With three members of GolfThreads’ 2016 Best Dressed List in contention at PGA National this past weekend, The Honda Classic gave us plenty of questions to ponder.
Why was Rickie’s style game on point? What’s the trendy color to wear on the course this spring? Are we really popping collars now? And how many more logos can Ian Poulter add to his pants?
We answer these questions and more as we take a look back at the week that was in golf fashion.Embed from Getty Images
Rickie Fowler (Puma Golf)
Rickie’s style is certainly becoming more refined. A couple of years ago he was all about crazy digital prints, and now he is sporting chest pocket polos with contrasting plackets. What really makes this look, though, is the belt. It blends perfectly with his trousers to create a smooth transition from top to bottom and the pink stripes make it look like an extension of his shirt.
Rickie Fowler (Puma Golf)
Here’s more from your 2017 Honda Classic winner. Subtle details can take a good looking outfit and turn it into a great outfit. Such was the case with Fowler’s Saturday kit. The pink stitching on his hat synced up with the thin pink stripe in his shirt to take this look to the next level.
Blayne Barber (FootJoy)
90% of Tour players wear their pants too long, so we need to give major props to those who get it right. Blayne Barber’s tailoring is completely on point here. The short break allows the hems to just sweep the tops of the shoes.
Russell Henley (Nike Golf)
So, we’re poppin’ collars now, bro? I really can’t think of a time when turning up a collar is appropriate. If you do it, you better be captaining a sailboat while wearing a shirt with a polo horse or an alligator, not playing golf in a sporty Nike polo. Sun protection? They make this stuff called sunscreen. You spray it on. It works pretty well. Or maybe Russell Henley’s agent just needs to pursue a deal to get his guy a coLLo collar.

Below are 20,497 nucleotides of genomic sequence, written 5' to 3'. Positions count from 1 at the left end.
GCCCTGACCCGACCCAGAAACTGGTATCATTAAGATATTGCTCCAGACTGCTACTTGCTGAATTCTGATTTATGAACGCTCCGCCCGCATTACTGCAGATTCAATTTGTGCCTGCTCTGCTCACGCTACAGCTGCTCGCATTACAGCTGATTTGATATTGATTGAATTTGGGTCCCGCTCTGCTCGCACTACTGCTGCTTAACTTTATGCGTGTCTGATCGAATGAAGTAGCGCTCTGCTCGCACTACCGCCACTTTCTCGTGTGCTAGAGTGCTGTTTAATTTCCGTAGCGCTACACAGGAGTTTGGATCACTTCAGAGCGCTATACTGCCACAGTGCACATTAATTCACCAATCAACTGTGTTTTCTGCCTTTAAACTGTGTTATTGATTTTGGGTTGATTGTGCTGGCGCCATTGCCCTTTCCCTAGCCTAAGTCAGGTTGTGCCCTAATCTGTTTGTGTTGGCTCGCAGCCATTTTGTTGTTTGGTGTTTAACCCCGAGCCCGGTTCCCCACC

Billy Horschel (RLX Ralph Lauren) & Tyrrell Hatton (J.Lindeberg)
Looking to jump on the biggest color trend in the game this spring? These minty greens are as fresh as they come. Keep in mind that bright colors always have a bigger impact when worn below the waist. A mint green shirt is a safe and stylish option this season, but if you really want to dial up your look, opt for statement trousers like Horshel and Hatton did.
Graham DeLaet (Puma Golf)
A Canadian wearing bright yellow and royal blue? Maybe this was the Swedish Incident Trump was referring to. ¯\_(ツ)_/¯
Ryo Ishikawa (Callaway Golf)
I’m usually down with whatever fashion statement Ryo wants to make, but if he’s going to wear a sweater that says, “Big Shot” with shooting stars, he has to come stronger than a T37 finish.
Ian Poulter (IJP Design)
Our “Doing Too Much Award” this week goes to Ian Poulter. He’s never been shy about a little self-promotion, but how many more IJP Design logos can he work into this kit? I’ve never been a fan of having a huge logo at the bottom of a leg, but two is waaaaaay over the top. Overall, I like this look from Poults, but those obnoxious branding elements at the ankles disrupt the entire outfit and draw the eye away from everything that is good about it. Less is more, Ian.
Morgan Hoffmann (Greyson Clothiers) & Ryo Ishikawa (Callaway Golf)
Microprints are still on trend and many of the best-dressed players are using them to stand out from the crowd. Go ahead and add a small all-over print to your game this spring. Just make sure you keep the rest of your outfit simple.
J.J. Spaun (Nike Golf)
Bigger guys can’t wear slim fitting trousers? Guess again. J.J. Spaun proves that you don’t have to be the same size as Justin Thomas to wear a tapered pant. Well-tailored clothing looks good on everyone.
Danny Willett (Descente)
Masters Champ Danny Willett quietly made a move to Descente in the offseason, but expect this partnership to make plenty of noise this year. The brand has loads of unique designs, including this daring chevron-shaped color blocked polo, and the Englishman isn’t afraid to make daring statements on the course.